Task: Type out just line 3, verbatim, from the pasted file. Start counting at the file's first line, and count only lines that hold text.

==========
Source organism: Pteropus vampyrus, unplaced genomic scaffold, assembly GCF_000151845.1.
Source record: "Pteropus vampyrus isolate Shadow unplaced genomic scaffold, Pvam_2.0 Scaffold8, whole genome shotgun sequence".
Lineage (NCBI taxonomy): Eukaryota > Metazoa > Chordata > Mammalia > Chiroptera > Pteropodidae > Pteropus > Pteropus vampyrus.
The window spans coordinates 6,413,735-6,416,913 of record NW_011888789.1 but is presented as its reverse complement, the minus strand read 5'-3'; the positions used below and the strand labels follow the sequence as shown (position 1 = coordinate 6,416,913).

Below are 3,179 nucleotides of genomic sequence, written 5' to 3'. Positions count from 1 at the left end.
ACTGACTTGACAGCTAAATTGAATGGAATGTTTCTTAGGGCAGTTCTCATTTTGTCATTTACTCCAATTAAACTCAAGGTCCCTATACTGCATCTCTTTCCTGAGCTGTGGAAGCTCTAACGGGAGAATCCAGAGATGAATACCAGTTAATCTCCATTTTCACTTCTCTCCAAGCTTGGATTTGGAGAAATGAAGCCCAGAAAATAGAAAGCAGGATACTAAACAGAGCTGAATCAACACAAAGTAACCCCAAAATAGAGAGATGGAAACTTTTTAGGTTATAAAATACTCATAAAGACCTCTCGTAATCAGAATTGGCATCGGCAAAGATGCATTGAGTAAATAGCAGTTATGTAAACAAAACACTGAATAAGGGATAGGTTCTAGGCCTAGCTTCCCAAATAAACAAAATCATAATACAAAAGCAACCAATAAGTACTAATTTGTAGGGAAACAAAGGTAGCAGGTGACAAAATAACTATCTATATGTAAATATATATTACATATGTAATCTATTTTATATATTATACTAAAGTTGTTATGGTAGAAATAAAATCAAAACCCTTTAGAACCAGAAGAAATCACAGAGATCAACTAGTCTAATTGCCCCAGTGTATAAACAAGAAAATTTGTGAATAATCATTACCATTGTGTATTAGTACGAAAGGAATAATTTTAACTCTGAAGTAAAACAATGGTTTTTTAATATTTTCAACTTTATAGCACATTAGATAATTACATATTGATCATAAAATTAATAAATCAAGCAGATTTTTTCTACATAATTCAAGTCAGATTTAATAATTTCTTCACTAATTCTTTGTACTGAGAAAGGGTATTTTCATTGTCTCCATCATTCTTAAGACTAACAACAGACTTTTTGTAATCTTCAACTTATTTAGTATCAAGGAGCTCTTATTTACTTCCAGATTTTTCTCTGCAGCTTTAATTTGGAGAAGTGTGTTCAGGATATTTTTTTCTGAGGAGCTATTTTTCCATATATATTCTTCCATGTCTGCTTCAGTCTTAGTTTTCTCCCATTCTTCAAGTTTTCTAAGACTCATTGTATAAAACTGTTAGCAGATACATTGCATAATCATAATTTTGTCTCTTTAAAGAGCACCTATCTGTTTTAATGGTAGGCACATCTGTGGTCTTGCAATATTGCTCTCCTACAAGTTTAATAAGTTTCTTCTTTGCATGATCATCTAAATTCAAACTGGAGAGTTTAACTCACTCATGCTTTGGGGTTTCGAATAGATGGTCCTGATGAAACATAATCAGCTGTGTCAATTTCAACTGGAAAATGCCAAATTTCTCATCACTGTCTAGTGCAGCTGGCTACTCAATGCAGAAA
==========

Lineage (NCBI taxonomy): Eukaryota > Metazoa > Chordata > Mammalia > Chiroptera > Pteropodidae > Pteropus > Pteropus vampyrus.